Archaeological evaluation undertaken in response to proposed construction of a biomass-fired power station on and to the north of what was at this time the Marley/Thermalite building materials depot. No initial surface collection was possible due the presence of a thick layer of modern overburden. Because of safety constraints only a small total area of the basal deposits could be exposed. So that any evidence for Mesolithic activity could be identified a number of areas of the original topsoil layer were left in situ during the initial excavation of the trenches, these being subsequently sampled and sieved for artefacts.
The trial trenching showed much of the site to be occupied by very deep disturbances containing modern rubbish. A number of undated features were identified in the undisturbed parts of the site including pits, ditches and a post hole.
A significant number of finds were however recovered, mostly as a result of the sieving. These finds included 660 worked flint and 212 burnt flint 'pot boilers'. The flints recovered included small blades and blade fragments. These combined with the presence of many small chips and spalls suggested that flints were being made on the site (presumably microlithic), although this activity appears to have been widely distributed and of a low intensity. Three retouched microlithic pieces were identified, including a broken microlith and an obliquely-backed bladelet. The only other identifiable tools were two scrapers. Most of the larger debitage was undatable, and it was suggested that it may represent an Early Neolithic rather than a Mesolithic industry. It should however be noted that the large flint assemblage recovered during the subsequent excavation (see below) was predominantly of Mesolithic character.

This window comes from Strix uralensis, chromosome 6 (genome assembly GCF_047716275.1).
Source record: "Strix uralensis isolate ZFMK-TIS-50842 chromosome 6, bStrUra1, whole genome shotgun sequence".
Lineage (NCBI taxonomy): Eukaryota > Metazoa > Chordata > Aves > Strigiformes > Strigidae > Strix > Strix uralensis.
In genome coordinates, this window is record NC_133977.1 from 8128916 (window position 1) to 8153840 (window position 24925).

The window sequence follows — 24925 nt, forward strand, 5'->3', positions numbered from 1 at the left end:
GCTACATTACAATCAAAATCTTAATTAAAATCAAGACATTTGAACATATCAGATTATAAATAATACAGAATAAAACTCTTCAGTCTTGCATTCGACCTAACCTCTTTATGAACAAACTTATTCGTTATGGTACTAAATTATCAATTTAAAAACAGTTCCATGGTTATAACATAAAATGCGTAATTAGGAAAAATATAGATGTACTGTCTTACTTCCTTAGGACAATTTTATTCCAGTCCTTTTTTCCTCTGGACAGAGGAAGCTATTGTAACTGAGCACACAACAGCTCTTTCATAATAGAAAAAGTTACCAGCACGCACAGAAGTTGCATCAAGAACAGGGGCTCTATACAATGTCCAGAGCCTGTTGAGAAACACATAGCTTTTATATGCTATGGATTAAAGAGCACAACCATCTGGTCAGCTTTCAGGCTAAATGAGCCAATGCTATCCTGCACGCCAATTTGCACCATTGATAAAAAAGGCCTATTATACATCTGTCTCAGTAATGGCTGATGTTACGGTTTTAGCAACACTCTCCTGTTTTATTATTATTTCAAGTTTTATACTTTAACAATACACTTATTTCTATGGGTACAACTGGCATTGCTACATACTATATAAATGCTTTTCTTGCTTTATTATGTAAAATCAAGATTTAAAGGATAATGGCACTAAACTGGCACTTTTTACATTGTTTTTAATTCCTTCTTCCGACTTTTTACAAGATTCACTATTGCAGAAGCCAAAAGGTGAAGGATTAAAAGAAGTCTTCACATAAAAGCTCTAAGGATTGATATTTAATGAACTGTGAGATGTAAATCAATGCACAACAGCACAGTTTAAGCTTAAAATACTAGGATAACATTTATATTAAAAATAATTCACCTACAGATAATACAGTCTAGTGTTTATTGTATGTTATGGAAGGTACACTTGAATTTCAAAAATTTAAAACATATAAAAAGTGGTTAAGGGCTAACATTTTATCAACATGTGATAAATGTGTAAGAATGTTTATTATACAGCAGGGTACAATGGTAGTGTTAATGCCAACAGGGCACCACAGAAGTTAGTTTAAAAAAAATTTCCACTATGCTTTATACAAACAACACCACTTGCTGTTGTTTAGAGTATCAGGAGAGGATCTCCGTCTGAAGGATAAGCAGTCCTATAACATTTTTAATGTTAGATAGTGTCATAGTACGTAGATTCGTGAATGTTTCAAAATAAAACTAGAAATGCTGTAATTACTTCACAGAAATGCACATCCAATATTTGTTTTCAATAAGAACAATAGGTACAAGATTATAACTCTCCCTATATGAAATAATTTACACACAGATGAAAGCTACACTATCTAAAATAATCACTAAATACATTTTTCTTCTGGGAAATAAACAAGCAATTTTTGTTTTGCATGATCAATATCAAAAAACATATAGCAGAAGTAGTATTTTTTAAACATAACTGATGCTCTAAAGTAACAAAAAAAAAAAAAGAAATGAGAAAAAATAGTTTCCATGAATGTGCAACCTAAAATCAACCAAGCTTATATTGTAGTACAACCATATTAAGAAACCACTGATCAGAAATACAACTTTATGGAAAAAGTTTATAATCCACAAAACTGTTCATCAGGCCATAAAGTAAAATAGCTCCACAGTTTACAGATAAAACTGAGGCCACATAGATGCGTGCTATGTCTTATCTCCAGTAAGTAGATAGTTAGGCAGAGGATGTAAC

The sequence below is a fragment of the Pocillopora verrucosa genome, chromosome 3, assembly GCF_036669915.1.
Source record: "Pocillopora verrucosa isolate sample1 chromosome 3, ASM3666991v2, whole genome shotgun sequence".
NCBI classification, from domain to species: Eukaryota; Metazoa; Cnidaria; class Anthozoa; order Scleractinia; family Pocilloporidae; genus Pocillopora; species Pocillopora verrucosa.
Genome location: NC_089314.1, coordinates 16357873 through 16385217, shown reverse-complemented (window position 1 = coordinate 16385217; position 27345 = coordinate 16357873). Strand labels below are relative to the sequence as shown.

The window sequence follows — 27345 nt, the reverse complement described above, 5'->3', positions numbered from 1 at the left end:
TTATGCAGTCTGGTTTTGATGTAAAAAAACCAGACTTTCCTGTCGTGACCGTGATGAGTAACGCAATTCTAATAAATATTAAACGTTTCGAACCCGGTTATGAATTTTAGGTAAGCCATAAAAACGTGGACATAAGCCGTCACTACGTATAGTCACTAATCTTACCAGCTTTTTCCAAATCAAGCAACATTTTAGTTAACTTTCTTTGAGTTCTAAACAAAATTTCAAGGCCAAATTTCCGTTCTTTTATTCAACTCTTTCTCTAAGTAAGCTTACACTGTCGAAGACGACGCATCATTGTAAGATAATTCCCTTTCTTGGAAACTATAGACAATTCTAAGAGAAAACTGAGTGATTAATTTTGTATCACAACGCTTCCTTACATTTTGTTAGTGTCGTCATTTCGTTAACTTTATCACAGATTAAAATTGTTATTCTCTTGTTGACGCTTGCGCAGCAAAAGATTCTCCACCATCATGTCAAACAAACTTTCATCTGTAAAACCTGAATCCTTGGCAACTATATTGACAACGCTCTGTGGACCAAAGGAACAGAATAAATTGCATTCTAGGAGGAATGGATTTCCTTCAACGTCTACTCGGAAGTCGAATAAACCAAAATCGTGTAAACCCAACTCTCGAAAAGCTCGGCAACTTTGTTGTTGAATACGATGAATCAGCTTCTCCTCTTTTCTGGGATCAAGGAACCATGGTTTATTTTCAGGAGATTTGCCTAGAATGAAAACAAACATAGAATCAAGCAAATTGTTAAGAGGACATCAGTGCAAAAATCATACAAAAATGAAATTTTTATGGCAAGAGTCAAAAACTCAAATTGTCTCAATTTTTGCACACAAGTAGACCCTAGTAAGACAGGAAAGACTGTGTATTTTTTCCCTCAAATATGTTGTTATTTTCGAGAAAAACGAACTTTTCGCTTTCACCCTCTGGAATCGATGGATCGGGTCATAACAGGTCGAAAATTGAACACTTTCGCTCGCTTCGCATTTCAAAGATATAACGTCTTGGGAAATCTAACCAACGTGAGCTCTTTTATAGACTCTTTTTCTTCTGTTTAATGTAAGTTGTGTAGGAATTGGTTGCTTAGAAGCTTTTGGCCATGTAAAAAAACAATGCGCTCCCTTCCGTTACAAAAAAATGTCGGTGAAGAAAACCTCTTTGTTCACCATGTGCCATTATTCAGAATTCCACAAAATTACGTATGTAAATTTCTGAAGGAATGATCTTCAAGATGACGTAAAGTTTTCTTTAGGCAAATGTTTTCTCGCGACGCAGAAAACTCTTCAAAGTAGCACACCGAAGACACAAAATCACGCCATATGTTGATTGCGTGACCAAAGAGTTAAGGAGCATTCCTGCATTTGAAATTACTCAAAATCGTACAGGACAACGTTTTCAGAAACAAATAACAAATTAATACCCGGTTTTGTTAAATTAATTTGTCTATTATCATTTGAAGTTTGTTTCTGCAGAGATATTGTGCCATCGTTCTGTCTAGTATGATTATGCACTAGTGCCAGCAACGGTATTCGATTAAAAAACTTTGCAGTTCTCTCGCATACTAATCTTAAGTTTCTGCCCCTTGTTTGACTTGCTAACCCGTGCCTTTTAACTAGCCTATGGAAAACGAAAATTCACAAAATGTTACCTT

Other finds included a small assemblage of Roman pottery (79 sherds, mostly from sieved contexts), with the majority of the diagnostic sherds dating from the late 1st to the late 2nd centuries AD.
A single cow or horse bone was also recovered.
See report (S2) for further information. A brief summary of this work also appears in (S3).
E. Rose (NLA), 19 July 1995. Amended by P. Watkins (HES), 4 July 2013.

1996. Excavation.
Two areas were chosen for full excavation, each of which measured 40m square.
Over 6000 worked flints were recovered, including numerous pieces of later Mesolithic flint-knapping debris. Much of the Mesolithic debitage was found in situ within a contemporary soil in a concentrated area at the south edge of the southern excavation area. Three hollows in this part of the site were also found to contain large quantities of Mesolithic flint. One of these features, interpreted as a tree-throw hollow, produced over 4500 flints (73% of the total recovered) and had a probable hearth at its centre. It is notable that two-thirds of the flints from this feature were spalls and microblades. The debitage in this and the other stratified contexts appears to have been associated with the production of narrow-backed microliths, a number of incomplete examples of which were recovered. It appears that these microliths were being prepared directly from complete bladelets. The Mesolithic assemblage from this site also included numerous flakes and blades, cores and core trimmings. A single borer, five burins, a notched piece and a serrated flake were also recovered. Other tool types such as scrapers are virtually absent, suggesting a short-term occupation with a narrow non-domestic focus, perhaps a hunting party renewing its armaments. The feature containing a hearth may have been a 'living hollow', but given the large quantities of sharp flint debitage, a preferable interpretation is that it was a 'cold weather working hollow'. This summary is based on the detailed account of the Mesolithic evidence given in (S4), which also contains a useful summary of the other site in the Two Mile Bottom area that have produced Mesolithic finds.